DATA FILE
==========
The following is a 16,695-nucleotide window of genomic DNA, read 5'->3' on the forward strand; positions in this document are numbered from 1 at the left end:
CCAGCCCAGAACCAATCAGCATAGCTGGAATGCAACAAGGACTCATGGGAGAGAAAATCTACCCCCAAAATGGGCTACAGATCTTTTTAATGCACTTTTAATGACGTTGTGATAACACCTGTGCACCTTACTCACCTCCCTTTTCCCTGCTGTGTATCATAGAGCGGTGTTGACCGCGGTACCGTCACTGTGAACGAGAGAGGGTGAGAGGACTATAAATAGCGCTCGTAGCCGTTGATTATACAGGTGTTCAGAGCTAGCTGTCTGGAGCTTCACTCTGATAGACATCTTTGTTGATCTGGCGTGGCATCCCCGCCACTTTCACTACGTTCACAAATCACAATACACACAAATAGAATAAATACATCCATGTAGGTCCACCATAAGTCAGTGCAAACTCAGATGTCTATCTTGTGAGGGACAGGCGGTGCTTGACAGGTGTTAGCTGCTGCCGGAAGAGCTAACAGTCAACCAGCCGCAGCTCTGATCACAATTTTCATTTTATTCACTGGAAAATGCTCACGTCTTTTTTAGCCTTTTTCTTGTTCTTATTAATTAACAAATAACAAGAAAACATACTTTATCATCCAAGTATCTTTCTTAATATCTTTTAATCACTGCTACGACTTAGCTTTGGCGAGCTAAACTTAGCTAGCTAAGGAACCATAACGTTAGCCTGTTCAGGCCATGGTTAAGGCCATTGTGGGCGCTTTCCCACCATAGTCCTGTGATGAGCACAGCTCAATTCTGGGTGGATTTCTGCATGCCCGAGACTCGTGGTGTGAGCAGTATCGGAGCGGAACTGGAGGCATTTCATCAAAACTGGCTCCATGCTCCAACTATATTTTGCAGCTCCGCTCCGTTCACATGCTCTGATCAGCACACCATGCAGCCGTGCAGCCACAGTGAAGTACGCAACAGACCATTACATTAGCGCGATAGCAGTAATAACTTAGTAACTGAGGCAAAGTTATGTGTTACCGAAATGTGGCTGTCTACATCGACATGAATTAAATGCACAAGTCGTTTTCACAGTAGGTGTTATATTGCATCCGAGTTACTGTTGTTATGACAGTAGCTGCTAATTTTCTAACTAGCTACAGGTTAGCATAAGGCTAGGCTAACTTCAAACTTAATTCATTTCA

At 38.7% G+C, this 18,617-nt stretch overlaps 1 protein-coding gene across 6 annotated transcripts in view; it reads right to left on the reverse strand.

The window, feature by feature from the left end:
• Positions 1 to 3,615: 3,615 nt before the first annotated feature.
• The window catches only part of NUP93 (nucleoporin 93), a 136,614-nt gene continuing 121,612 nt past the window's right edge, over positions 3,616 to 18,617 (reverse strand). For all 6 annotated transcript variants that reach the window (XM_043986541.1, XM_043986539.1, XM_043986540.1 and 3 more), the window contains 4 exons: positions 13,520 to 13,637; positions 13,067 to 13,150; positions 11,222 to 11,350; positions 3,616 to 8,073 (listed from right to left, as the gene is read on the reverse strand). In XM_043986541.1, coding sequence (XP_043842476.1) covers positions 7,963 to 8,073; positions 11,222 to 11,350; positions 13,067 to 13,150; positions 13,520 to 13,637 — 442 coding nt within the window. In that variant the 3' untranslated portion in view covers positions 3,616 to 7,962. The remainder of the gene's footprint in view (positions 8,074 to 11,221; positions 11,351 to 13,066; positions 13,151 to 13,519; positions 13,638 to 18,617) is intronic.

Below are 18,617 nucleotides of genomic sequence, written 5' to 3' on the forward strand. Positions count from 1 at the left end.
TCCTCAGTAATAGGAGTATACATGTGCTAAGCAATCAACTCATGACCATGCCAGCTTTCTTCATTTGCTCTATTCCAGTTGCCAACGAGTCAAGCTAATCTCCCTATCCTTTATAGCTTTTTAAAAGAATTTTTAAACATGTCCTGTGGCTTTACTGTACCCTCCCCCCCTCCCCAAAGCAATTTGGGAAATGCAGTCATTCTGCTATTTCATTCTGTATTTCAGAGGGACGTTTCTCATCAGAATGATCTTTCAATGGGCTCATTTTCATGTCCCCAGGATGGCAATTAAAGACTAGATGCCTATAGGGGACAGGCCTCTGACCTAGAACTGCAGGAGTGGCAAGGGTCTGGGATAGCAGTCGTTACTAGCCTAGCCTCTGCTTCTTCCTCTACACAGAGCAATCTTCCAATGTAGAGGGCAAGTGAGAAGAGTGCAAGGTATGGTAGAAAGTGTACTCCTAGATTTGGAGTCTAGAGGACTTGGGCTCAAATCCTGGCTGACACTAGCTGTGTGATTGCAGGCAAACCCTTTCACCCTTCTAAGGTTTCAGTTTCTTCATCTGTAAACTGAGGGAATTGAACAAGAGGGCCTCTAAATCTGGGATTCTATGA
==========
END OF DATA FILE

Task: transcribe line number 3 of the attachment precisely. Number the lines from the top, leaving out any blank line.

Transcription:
At 38.7% G+C, this 18,617-nt stretch overlaps 1 protein-coding gene across 6 annotated transcripts in view; it reads right to left on the reverse strand.